18. Macroeconomic and distributional impacts of jatropha-based biodiesel in Mali By Boccanfuso, Dorothee; Coulibaly, Massa; Timilsina, Govinda R.; Savard, Luc
  19. Zu Risiken und Nebenwirkungen des Erneuerbare-Energien-Gesetzes By Hessler, Markus; Loebert, Ina
  20. A Spatial Dynamic Panel Analysis of the Environmental Kuznets Curve in European Countries By Hermann Pythagore Pierre Donfouet; P. Wilner Jeanty; Eric Malin
  21. Mixing It Up: Power Sector Energy and Regional and Regulatory Climate Policies in the Presence of a Carbon Tax By Burtraw, Dallas; Palmer, Karen L.
  22. Economic Ideas for a Complex Climate Policy Regime By Burtraw, Dallas; Woerman, Matt

  1. By: Wang, Zhongmin (Resources for the Future); Krupnick, Alan (Resources for the Future)
    Abstract: This is the first academic paper that reviews the economic, policy, and technology history of shale gas development in the United States. The primary objective of the paper is to answer the question of what led to the shale gas boom in the United States to help inform stakeholders in those countries that are attempting to develop their own shale gas resources. This paper is also a case study of the incentive, process, and impact of technology innovations and the role of government in promoting technology innovations in the energy industry. Our review finds that government policy, private entrepreneurship, technology innovations, private land and mineral rights ownership, high natural gas prices in the 2000s, and a number of other factors all made important contributions to the shale gas boom.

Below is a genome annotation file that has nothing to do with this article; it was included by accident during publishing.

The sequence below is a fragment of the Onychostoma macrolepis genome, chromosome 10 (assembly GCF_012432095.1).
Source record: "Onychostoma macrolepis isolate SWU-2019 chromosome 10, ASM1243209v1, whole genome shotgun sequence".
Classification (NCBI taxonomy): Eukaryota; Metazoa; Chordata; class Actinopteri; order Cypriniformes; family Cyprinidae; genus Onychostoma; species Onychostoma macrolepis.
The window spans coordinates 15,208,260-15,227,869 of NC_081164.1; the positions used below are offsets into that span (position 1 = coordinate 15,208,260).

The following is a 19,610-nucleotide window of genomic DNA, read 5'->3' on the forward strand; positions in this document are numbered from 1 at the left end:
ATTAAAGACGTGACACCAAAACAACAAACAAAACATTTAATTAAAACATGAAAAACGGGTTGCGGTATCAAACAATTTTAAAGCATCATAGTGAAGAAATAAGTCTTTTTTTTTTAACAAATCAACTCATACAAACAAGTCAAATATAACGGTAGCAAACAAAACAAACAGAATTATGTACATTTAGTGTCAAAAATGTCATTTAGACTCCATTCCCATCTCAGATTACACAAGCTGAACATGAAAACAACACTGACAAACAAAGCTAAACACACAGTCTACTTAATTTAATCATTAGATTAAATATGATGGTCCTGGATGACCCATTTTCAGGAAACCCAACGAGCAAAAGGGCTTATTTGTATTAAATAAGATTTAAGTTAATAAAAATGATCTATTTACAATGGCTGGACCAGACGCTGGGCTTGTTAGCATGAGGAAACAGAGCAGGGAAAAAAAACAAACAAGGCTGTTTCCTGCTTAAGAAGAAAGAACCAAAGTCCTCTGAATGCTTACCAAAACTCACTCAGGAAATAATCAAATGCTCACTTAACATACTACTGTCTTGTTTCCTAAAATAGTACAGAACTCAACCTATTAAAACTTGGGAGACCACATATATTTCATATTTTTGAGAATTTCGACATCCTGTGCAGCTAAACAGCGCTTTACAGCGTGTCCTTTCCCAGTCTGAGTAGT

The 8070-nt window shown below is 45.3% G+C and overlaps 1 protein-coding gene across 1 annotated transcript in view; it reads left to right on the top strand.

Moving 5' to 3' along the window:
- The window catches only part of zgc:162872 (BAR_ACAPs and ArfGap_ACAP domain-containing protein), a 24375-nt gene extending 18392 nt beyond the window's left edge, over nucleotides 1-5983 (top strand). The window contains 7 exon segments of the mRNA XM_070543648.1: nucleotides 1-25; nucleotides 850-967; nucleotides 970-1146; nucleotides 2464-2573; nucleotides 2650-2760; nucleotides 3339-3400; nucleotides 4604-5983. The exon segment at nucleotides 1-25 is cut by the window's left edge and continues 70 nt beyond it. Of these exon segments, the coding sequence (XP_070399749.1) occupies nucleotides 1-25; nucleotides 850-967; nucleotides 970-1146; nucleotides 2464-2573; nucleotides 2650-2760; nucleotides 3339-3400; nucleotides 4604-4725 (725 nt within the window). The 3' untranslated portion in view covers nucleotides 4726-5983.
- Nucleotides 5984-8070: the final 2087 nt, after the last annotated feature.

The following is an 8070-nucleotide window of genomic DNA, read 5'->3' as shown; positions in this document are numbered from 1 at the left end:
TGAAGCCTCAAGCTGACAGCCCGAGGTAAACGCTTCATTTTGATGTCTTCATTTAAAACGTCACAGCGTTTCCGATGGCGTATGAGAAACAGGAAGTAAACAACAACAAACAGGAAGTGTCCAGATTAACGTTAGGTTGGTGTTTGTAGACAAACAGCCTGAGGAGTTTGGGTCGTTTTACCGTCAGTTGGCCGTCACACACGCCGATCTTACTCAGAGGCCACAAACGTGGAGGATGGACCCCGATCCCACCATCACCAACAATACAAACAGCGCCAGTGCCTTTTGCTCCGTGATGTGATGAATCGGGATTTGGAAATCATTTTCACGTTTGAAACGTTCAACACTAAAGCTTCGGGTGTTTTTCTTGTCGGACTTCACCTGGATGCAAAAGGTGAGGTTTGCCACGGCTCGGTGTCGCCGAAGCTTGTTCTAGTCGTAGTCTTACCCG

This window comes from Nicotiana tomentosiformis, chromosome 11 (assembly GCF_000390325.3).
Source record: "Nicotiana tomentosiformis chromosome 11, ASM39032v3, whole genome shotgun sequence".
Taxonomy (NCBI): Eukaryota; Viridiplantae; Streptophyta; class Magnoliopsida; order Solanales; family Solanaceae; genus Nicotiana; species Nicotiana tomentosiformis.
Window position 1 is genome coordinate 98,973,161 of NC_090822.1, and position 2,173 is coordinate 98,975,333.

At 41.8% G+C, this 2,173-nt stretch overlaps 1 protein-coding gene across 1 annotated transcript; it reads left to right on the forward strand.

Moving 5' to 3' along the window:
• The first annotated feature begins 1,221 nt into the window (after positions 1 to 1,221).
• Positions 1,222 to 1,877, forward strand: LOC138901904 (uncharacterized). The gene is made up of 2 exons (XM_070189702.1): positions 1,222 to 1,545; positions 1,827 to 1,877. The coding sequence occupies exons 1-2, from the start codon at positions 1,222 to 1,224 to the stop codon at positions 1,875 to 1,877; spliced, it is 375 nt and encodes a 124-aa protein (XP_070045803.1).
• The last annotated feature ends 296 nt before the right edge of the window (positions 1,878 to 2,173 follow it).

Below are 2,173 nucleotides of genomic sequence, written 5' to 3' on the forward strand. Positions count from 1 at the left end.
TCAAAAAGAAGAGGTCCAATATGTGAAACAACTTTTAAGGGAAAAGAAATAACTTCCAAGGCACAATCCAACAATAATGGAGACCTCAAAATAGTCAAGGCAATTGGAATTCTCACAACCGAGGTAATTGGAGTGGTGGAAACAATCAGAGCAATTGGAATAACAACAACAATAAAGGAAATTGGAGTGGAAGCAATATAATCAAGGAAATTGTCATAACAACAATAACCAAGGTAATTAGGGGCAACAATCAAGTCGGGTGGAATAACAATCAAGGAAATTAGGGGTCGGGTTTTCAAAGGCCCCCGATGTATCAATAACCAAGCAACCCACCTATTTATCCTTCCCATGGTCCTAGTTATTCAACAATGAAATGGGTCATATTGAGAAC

Keywords: shale gas, policy, research and development, technology, hydraulic fracturing, horizontal drilling
    JEL: Q4 O3 L71
    Date: 2013–04–24
  2. By: Bown, Chad; Denevers, Michele; Harrison, Ann
    Abstract: Since last fall, President Obama has repeatedly declared that manufacturing jobs are coming back to America. In this article, however, we suggest that the return of U.S. manufacturing is still more promise than reality.In particular, while the recent increase in natural gas exploration and production has been optimistically linked to a U.S. manufacturing revival, the boom has not led to significant growth in employment. Paradoxically, for the U.S. to reap the greatest benefit possible from the extraction of its natural gas reserves, both more and fewer regulations are needed. On the one hand, current restrictions on natural gas exports must to be lifted to provide the right incentives for domestic producers, who receive much lower prices at home than they would abroad. On the other hand, more comprehensive environmental regulations would reassure critics that natural gas does indeed providea clean and sustainable promise for the U.S. economy.